Police: Olowokandi wouldn't leave club

Updated: November 26, 2004, 9:11 AM ET
Associated Press

INDIANAPOLIS -- Minnesota Timberwolves center Michael Olowokandi was arrested early Thursday after police used a stun gun to subdue him when he refused to leave a club.

Olowokandi, 29, was taken into custody about 3 a.m. after he refused to leave Tiki Bob's, said Indianapolis Police spokesman Sgt. Stephen Staletovich.

He was charged with disorderly conduct and criminal trespassing, both misdemeanors, Staletovich said.

The center was suspended by the team for Thursday night's game against the Indiana Pacers for "conduct detrimental to the team," Timberwolves general manager Jim Stack said in a statement.

Olowokandi was held overnight in an Indianapolis jail and released Thursday afternoon.

Staletovich said the club's manager asked police, who were investigating another call, to help him get the 7-foot Olowokandi to leave. He refused, and police shocked him twice with a stun gun until he complied and then took him into custody.

"We are extremely disappointed in Michael Olowokandi's actions last night," Stack said. "Regardless of how the incident escalated, he never should have been in that situation. The Minnesota Timberwolves do not condone this type of behavior or any actions that negatively impact our franchise."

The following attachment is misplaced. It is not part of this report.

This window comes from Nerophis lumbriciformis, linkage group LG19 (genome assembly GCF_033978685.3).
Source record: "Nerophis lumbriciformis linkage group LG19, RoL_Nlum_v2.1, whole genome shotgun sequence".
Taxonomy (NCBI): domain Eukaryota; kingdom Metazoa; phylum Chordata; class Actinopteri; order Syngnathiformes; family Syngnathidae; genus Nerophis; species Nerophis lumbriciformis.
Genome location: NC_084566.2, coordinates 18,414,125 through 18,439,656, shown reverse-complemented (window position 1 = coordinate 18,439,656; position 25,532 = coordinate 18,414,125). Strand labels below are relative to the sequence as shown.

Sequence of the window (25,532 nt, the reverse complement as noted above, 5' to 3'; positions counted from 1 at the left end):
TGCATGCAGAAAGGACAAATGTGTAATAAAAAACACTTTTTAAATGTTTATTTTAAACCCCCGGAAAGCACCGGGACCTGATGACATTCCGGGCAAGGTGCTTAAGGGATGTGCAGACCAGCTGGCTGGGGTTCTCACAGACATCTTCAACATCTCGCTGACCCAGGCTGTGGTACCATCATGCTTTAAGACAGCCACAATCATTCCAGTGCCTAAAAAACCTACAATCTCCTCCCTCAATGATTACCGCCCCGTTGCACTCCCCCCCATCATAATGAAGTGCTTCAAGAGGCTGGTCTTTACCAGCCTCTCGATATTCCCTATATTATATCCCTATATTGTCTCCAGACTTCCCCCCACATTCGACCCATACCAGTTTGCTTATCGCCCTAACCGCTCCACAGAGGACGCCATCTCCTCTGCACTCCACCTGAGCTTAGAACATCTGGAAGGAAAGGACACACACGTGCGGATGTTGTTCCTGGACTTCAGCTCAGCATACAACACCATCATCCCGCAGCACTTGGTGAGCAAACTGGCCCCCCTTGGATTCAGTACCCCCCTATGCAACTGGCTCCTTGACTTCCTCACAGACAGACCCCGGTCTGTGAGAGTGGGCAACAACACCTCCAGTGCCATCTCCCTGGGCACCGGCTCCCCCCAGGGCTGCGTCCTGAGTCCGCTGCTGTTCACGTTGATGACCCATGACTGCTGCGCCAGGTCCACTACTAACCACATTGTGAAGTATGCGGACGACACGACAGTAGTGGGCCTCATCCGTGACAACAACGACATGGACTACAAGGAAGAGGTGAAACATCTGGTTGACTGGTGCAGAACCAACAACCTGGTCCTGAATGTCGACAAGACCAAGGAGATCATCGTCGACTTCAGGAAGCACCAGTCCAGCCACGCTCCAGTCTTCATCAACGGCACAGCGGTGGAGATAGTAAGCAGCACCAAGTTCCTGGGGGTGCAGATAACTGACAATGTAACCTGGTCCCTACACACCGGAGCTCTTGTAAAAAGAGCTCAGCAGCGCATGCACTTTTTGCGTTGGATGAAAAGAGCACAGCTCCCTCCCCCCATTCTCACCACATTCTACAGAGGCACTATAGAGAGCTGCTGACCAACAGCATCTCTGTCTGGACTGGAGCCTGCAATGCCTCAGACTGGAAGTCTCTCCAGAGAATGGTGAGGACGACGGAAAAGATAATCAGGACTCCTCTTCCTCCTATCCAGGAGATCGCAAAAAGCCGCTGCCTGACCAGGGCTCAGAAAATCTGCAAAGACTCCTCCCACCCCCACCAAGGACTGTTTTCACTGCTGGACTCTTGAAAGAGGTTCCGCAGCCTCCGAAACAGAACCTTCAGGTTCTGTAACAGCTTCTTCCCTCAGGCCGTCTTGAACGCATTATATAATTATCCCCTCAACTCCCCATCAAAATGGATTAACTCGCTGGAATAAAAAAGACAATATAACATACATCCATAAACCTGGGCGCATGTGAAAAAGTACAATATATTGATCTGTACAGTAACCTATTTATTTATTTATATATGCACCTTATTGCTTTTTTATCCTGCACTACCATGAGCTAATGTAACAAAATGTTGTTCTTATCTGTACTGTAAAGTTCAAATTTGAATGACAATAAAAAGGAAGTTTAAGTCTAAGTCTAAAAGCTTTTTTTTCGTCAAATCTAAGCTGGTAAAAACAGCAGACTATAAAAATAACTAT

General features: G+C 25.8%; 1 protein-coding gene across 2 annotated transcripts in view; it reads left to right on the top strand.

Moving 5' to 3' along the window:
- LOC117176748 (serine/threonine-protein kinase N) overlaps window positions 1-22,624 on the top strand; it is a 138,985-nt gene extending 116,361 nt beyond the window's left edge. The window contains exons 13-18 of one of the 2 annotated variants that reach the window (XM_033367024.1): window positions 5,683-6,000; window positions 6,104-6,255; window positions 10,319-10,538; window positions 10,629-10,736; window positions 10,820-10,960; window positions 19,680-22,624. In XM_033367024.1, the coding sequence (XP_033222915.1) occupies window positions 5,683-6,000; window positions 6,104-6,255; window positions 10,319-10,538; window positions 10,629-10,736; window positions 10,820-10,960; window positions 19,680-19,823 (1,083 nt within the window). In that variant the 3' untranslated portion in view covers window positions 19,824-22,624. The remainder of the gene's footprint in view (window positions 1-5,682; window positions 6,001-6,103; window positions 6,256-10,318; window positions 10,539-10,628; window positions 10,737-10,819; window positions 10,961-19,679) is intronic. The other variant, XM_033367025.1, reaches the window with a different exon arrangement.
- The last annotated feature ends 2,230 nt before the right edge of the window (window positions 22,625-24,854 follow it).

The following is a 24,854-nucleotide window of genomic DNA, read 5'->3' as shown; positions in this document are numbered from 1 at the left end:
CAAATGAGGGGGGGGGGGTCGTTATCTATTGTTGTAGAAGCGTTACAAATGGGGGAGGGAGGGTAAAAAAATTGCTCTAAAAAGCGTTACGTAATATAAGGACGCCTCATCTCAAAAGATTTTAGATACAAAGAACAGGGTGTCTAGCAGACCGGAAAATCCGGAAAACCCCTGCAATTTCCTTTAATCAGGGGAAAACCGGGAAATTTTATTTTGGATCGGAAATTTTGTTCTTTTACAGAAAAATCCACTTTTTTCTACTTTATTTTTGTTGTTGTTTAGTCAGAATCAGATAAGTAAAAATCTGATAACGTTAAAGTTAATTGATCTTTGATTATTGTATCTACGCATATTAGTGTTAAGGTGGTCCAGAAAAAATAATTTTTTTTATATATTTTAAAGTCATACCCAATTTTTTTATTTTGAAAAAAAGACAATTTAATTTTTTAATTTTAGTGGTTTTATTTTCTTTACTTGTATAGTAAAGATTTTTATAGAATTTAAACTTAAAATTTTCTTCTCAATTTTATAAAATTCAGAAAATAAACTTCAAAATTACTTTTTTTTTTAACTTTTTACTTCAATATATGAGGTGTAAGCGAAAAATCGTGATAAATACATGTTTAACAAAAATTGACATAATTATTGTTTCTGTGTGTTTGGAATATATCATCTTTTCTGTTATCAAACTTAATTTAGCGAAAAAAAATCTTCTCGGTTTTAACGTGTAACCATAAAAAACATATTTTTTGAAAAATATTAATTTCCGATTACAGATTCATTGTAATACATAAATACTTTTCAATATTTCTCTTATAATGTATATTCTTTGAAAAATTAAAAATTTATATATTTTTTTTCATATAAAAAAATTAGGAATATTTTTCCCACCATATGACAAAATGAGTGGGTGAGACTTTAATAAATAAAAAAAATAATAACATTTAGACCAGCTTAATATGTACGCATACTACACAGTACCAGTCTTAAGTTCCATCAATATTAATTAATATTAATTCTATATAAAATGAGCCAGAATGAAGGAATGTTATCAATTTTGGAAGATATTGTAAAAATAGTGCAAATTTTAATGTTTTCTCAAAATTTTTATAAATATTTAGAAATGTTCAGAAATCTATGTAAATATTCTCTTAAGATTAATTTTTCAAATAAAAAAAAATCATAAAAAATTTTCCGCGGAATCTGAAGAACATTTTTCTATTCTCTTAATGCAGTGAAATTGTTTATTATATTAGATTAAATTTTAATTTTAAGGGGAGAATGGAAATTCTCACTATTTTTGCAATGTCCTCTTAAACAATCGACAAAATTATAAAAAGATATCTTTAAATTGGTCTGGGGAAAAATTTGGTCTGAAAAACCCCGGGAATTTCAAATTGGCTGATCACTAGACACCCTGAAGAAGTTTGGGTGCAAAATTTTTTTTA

Olowokandi is averaging 5.3 points and 5.2 rebounds this season.

Timberwolves point guard Sam Cassell said the situation would not distract the team.

"Distractions only happen on the court," Cassell said. "Michael's a human being. We support him. Let's not jump on him. Let's get all the facts first."

Stack alluded to the Pacers' brawl with Detroit fans last week in chastising Olowokandi. Ron Artest was suspended for the season, Stephen Jackson for 30 games and Jermaine O'Neal for 25 games for fighting with Pistons fans who threw drinks, popcorn, a chair and other debris at them.

"The heightened sensitivity to these types of issues in the league today make his actions even more disappointing," Stack said.

Copyright 2004 by The Associated Press